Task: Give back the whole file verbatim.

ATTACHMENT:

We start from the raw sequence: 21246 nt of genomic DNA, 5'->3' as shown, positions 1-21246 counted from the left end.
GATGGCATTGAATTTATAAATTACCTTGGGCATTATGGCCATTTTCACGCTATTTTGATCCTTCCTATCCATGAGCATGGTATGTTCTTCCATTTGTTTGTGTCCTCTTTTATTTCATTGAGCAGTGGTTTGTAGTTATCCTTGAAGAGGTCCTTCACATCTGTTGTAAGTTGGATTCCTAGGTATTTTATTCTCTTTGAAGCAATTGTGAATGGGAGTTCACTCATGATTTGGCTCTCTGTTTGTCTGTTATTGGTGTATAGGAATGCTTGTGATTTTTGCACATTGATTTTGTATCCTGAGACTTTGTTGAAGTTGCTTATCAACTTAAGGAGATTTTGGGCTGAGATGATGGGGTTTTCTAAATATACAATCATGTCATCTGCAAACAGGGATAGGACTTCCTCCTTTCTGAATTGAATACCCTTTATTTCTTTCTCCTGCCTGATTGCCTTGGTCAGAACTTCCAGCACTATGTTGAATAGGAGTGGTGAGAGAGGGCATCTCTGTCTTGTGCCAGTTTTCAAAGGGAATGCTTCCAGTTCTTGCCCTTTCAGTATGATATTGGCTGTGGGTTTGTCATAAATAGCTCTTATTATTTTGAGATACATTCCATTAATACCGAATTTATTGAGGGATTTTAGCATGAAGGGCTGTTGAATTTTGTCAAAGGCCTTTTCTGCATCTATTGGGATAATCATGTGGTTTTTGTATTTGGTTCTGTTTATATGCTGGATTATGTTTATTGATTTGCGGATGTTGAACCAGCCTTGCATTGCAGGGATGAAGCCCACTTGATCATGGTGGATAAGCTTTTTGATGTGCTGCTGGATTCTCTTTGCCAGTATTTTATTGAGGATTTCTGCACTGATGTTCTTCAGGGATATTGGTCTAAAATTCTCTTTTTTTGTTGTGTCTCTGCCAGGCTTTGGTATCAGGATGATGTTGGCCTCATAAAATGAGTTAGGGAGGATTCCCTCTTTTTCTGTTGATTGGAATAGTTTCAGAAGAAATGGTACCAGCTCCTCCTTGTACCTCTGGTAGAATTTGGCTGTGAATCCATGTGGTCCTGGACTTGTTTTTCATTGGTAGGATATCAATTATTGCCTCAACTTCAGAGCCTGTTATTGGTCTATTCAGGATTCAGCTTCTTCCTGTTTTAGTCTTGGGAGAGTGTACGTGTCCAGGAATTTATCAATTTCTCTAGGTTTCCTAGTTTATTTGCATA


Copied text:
We start from the raw sequence: 21246 nt of genomic DNA, 5'->3' as shown, positions 1-21246 counted from the left end.
GATGGCATTGAATTTATAAATTACCTTGGGCATTATGGCCATTTTCACGCTATTTTGATCCTTCCTATCCATGAGCATGGTATGTTCTTCCATTTGTTTGTGTCCTCTTTTATTTCATTGAGCAGTGGTTTGTAGTTATCCTTGAAGAGGTCCTTCACATCTGTTGTAAGTTGGATTCCTAGGTATTTTATTCTCTTTGAAGCAATTGTGAATGGGAGTTCACTCATGATTTGGCTCTCTGTTTGTCTGTTATTGGTGTATAGGAATGCTTGTGATTTTTGCACATTGATTTTGTATCCTGAGACTTTGTTGAAGTTGCTTATCAACTTAAGGAGATTTTGGGCTGAGATGATGGGGTTTTCTAAATATACAATCATGTCATCTGCAAACAGGGATAGGACTTCCTCCTTTCTGAATTGAATACCCTTTATTTCTTTCTCCTGCCTGATTGCCTTGGTCAGAACTTCCAGCACTATGTTGAATAGGAGTGGTGAGAGAGGGCATCTCTGTCTTGTGCCAGTTTTCAAAGGGAATGCTTCCAGTTCTTGCCCTTTCAGTATGATATTGGCTGTGGGTTTGTCATAAATAGCTCTTATTATTTTGAGATACATTCCATTAATACCGAATTTATTGAGGGATTTTAGCATGAAGGGCTGTTGAATTTTGTCAAAGGCCTTTTCTGCATCTATTGGGATAATCATGTGGTTTTTGTATTTGGTTCTGTTTATATGCTGGATTATGTTTATTGATTTGCGGATGTTGAACCAGCCTTGCATTGCAGGGATGAAGCCCACTTGATCATGGTGGATAAGCTTTTTGATGTGCTGCTGGATTCTCTTTGCCAGTATTTTATTGAGGATTTCTGCACTGATGTTCTTCAGGGATATTGGTCTAAAATTCTCTTTTTTTGTTGTGTCTCTGCCAGGCTTTGGTATCAGGATGATGTTGGCCTCATAAAATGAGTTAGGGAGGATTCCCTCTTTTTCTGTTGATTGGAATAGTTTCAGAAGAAATGGTACCAGCTCCTCCTTGTACCTCTGGTAGAATTTGGCTGTGAATCCATGTGGTCCTGGACTTGTTTTTCATTGGTAGGATATCAATTATTGCCTCAACTTCAGAGCCTGTTATTGGTCTATTCAGGATTCAGCTTCTTCCTGTTTTAGTCTTGGGAGAGTGTACGTGTCCAGGAATTTATCAATTTCTCTAGGTTTCCTAGTTTATTTGCATA